The best offensive team in the Arizona Fall League was easily the Surprise Saguaros. Scoring 17 more runs than any other team, Surprise wound up with the league’s best record, 19-11-1. They took on the Scottsdale Scorpions in the championship game, but wound up falling 6-4 in a game where they committed four errors. Despite the championship game numbers, they were a very good defensive team and had the league’s second best ERA and the fewest unearned runs, just six.
Jacob Barnes was one of the best relief pitchers in the league this season, pitching nearly twelve innings and not surrendering a single run. His K/BB ratio was 17/3 and posted a WHIP of 0.77, which would have led the league if he pitched enough innings to qualify. He does not have overpowering stuff, his fastball works around 93, but he shows a good feel for three pitches, mixing in a slider and change.
The best ERA for any starting pitcher this fall belonged to a fellow Milwaukee Brewers prospect, Josh Hader. He was dominant in his 16 innings, really raising his stock, showing a good feel for all three of his pitches, including a running breaking ball that plays especially well in his low arm slot. He allowed less than a runner per inning while working as both a starter and reliever.
The pitcher that showed the most advanced feel for pitching was Luke Weaver. He appeared in five games as a reliever and two as a starter, and showed flashes of future success in either role. He projects best as a number three or four starter as he has a fastball that regularly works 91-92 but with run and very good command, but can add a couple MPH in a relief role. His changeup is his best secondary offering, sitting 78-83 with excellent deception and some late dip in it. He is still working on the slider, which currently works more like a cutter than a wipeout pitch but had moments of being an above-average pitch. He allowed less than a runner per inning as well and had a K/BB ratio better than 4/1, but one poor outing against Salt River inflated his ERA to 3.72.
The story of the Saguaros offense is all about the big three bats (Jurickson Profar, Gary Sanchez, and Patrick Wisdom) but the improvements of Bubba Starling should not be overlooked. Starling was in the AFL in 2014, where he hit .177 without a single home run, but 2015 was a whole different story. His approach at the plate was much better, something that was evident all the way back to Spring Training, and hit .274 with an OBP of .330 this fall with four home runs.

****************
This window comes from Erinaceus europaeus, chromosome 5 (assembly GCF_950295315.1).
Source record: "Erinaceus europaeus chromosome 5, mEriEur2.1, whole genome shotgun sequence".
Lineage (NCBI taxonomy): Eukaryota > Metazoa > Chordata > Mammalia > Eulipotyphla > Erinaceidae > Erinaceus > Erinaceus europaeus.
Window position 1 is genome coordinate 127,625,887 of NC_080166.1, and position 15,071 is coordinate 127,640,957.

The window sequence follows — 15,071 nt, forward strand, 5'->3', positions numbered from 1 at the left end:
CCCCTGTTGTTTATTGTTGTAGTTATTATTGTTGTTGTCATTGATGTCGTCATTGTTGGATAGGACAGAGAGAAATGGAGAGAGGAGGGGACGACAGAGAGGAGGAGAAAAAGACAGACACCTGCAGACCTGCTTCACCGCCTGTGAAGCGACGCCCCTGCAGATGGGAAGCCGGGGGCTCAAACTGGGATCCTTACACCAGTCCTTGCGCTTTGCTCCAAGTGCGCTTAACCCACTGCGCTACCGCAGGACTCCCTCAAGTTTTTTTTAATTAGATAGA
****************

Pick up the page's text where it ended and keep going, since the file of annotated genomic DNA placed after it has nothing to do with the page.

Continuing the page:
Profar was the DH all fall, without logging a single inning in the field after missing all of the past two seasons with arm trouble. Talking to him after the championship game, he indicated that his arm was feeling good and he is looking forward to taking the field again, but he let his bat do the talking during this AFL season. His average was not great, hitting .267, but he put together very good at-bats and came through with runners on base, finishing third in the league with 20 RBIs.
The only two players to drive in more runs than Profar were his teammates, Patrick Wisdom and Gary Sanchez. Wisdom is a very strong armed, elite fielding third baseman that has struggled with the bat at times. Early in the fall, he put together some rough at bats, often chasing bad pitches and looking off balance, but he was excellent down the stretch. He got a hit in eight of his final nine games, had nine RBIs in his final four, and homered in each of his final two games before the championship game. Overall he still only hit .237, matching his average from Double-A Springfield where he spent his whole minor league season. Wisdom could be a Gold Glove caliber third baseman, so it was a surprise when he went unprotected ahead of the coming Rule 5 draft, and could be a player a team takes a flyer on and hope his bat makes the strides needed to stick in the big leagues.
The player who had the MVP all but locked up in the first half of the AFL was Gary Sanchez. He finished with a .295 average while leading the league in home runs with seven and tied with Wisdom in RBIs with 21. He only hit two home runs after the Fall Stars game, but the real story was what he did behind the plate. Sanchez will never be a very good catcher in terms of receiving ability as he allowed far too many balls to get past him and his glove jabs at pitches too often, but he has a cannon of an arm that may allow him to stick behind the plate. I clocked him with a 1.80 pop time regularly due to his arm strength and surprising footwork for player of his size. With the Yankees moving John Ryan Murphy this offseason, Sanchez should have every opportunity to win the backup catching job in New York, but he might be best served heading back to the minors where he can catch every day but take over the starting role should there be an injury to Brian McCann.